Do You like book Blood At The Root (2005)?

I read this book under the title, Dead Right, but have to say, I think I prefer the alternative! Yet again, Robinson presents another fantastic Inspector Banks mystery with a crime that, while brutal, also appears simple. But this is DCI Banks' world and nothing, including his relationship with his wife, is uncomplicated. The vicious bashing of a young man, Jason Fox, found in an alley after drinking in a pub, takes on even more sinister connotations when Banks and his team discover that Fox is also a member of the White Supremacist group, the Albion League. Racism, bigotry, and treachery collide in this novel with tragic consequences, especially when Banks and his partner, Susan Gay, find out that the enemy is closer than they think. Concomitant with all this is the slow unravelling of Banks' personal life, a problem this ethical, clever man doesn't seem to be able to solve. Tightly written and plotted, it may not have quite the suspense or shocking moments of Aftermath (which I read before), but it is still a terrific book. What I also like is that I can read these novels out of order and still thoroughly enjoy them.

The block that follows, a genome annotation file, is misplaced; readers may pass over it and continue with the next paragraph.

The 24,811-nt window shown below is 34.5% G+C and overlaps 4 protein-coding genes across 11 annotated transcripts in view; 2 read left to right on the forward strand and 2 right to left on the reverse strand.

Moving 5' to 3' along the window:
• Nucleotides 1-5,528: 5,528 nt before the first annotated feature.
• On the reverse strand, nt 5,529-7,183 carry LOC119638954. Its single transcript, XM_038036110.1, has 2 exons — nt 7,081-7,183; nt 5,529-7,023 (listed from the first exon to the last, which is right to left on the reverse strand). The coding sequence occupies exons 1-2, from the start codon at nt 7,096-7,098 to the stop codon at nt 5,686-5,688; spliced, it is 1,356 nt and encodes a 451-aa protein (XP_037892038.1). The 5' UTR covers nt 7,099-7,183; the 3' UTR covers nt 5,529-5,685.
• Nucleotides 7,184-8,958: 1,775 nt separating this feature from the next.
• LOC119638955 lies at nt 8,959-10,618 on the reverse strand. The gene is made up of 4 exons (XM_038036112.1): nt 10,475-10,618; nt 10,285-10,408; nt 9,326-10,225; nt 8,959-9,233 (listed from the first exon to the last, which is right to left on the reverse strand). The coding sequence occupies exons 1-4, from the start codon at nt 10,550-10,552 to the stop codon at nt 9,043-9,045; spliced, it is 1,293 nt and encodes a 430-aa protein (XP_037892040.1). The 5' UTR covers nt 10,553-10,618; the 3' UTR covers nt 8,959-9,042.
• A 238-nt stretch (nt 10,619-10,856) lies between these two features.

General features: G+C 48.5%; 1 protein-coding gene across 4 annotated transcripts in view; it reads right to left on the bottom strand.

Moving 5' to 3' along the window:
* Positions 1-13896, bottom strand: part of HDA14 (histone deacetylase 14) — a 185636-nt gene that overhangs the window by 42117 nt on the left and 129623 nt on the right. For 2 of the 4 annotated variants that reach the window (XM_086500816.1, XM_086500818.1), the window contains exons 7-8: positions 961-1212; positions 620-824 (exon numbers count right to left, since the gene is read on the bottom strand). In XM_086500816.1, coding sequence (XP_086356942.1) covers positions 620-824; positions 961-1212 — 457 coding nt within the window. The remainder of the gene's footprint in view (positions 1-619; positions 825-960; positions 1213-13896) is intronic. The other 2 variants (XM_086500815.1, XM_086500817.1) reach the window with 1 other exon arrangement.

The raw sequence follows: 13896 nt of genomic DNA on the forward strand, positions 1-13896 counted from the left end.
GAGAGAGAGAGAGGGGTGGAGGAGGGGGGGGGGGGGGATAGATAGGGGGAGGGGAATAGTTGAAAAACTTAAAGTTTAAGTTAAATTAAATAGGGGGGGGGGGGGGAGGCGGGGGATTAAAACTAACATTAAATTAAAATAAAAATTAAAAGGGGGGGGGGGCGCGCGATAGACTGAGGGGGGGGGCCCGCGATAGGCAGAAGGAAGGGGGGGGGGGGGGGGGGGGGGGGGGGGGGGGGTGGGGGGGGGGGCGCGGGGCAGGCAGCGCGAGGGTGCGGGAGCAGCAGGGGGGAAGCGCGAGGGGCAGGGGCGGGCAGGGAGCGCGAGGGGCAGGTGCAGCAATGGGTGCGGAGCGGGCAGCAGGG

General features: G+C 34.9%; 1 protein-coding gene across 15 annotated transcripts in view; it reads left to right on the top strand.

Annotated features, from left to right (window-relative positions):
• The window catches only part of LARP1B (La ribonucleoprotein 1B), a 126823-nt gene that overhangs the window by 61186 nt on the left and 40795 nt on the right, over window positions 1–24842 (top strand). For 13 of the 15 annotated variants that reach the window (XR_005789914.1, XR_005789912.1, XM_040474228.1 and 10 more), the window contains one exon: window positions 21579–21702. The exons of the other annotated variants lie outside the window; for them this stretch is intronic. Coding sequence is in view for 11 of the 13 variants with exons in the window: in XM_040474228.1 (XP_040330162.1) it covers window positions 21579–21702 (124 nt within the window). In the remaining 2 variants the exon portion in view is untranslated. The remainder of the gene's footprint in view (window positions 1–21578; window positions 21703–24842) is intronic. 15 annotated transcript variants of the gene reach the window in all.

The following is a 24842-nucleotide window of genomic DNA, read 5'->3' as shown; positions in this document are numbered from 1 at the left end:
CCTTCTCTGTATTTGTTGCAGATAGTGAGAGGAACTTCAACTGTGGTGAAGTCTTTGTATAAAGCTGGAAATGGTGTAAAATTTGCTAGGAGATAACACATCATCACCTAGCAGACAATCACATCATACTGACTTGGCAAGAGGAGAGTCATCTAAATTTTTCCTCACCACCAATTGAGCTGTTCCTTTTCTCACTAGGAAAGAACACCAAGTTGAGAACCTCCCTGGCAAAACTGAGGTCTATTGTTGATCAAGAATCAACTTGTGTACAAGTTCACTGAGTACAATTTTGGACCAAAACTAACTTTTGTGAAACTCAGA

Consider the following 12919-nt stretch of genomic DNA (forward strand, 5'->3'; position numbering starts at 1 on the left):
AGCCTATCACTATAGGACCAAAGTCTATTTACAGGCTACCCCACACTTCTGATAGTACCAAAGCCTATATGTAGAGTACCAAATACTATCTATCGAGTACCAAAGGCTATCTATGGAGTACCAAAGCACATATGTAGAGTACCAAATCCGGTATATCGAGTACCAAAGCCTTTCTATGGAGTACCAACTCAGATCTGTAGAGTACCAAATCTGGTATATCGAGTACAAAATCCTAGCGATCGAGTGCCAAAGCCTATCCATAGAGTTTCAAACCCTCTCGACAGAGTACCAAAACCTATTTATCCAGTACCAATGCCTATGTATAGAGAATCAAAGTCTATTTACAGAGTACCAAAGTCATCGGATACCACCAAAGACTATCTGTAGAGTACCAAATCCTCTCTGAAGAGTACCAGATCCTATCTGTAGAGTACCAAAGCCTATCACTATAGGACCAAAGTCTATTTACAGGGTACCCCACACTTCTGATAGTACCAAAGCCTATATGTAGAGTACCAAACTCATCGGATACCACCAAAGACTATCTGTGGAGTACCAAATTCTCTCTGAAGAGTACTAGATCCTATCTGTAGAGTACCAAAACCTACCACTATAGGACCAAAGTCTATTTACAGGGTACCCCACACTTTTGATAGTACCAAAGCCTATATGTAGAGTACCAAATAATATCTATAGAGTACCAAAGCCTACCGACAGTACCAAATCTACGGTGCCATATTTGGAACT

—Karen Brooks